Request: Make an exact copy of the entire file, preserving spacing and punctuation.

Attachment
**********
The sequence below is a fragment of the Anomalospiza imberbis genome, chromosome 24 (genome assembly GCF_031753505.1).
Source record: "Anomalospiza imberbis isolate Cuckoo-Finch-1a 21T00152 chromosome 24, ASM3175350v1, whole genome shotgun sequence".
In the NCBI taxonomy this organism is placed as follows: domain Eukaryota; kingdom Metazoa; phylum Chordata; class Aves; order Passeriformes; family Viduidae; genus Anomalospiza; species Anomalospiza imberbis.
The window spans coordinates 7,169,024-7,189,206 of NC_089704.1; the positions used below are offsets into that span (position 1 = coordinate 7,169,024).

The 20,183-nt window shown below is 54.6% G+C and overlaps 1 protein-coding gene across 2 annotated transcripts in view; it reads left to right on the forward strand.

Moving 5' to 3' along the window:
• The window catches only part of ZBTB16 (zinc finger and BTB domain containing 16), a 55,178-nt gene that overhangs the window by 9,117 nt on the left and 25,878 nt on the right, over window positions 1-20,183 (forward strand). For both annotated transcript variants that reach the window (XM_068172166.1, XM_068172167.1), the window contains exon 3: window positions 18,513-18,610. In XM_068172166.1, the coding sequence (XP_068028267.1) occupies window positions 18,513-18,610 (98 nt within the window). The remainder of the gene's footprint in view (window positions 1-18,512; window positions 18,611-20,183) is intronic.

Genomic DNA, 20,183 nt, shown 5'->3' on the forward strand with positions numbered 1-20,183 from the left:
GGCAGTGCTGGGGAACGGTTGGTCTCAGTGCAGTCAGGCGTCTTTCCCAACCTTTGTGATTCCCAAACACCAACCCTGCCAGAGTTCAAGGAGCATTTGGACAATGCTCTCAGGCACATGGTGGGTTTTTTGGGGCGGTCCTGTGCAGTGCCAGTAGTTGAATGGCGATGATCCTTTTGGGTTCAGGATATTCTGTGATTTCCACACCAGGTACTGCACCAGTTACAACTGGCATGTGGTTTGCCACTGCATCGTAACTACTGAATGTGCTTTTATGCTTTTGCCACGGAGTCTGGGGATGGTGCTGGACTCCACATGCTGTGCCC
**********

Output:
The sequence below is a fragment of the Anomalospiza imberbis genome, chromosome 24 (genome assembly GCF_031753505.1).
Source record: "Anomalospiza imberbis isolate Cuckoo-Finch-1a 21T00152 chromosome 24, ASM3175350v1, whole genome shotgun sequence".
In the NCBI taxonomy this organism is placed as follows: domain Eukaryota; kingdom Metazoa; phylum Chordata; class Aves; order Passeriformes; family Viduidae; genus Anomalospiza; species Anomalospiza imberbis.
The window spans coordinates 7,169,024-7,189,206 of NC_089704.1; the positions used below are offsets into that span (position 1 = coordinate 7,169,024).

The 20,183-nt window shown below is 54.6% G+C and overlaps 1 protein-coding gene across 2 annotated transcripts in view; it reads left to right on the forward strand.

Moving 5' to 3' along the window:
• The window catches only part of ZBTB16 (zinc finger and BTB domain containing 16), a 55,178-nt gene that overhangs the window by 9,117 nt on the left and 25,878 nt on the right, over window positions 1-20,183 (forward strand). For both annotated transcript variants that reach the window (XM_068172166.1, XM_068172167.1), the window contains exon 3: window positions 18,513-18,610. In XM_068172166.1, the coding sequence (XP_068028267.1) occupies window positions 18,513-18,610 (98 nt within the window). The remainder of the gene's footprint in view (window positions 1-18,512; window positions 18,611-20,183) is intronic.

Genomic DNA, 20,183 nt, shown 5'->3' on the forward strand with positions numbered 1-20,183 from the left:
GGCAGTGCTGGGGAACGGTTGGTCTCAGTGCAGTCAGGCGTCTTTCCCAACCTTTGTGATTCCCAAACACCAACCCTGCCAGAGTTCAAGGAGCATTTGGACAATGCTCTCAGGCACATGGTGGGTTTTTTGGGGCGGTCCTGTGCAGTGCCAGTAGTTGAATGGCGATGATCCTTTTGGGTTCAGGATATTCTGTGATTTCCACACCAGGTACTGCACCAGTTACAACTGGCATGTGGTTTGCCACTGCATCGTAACTACTGAATGTGCTTTTATGCTTTTGCCACGGAGTCTGGGGATGGTGCTGGACTCCACATGCTGTGCCC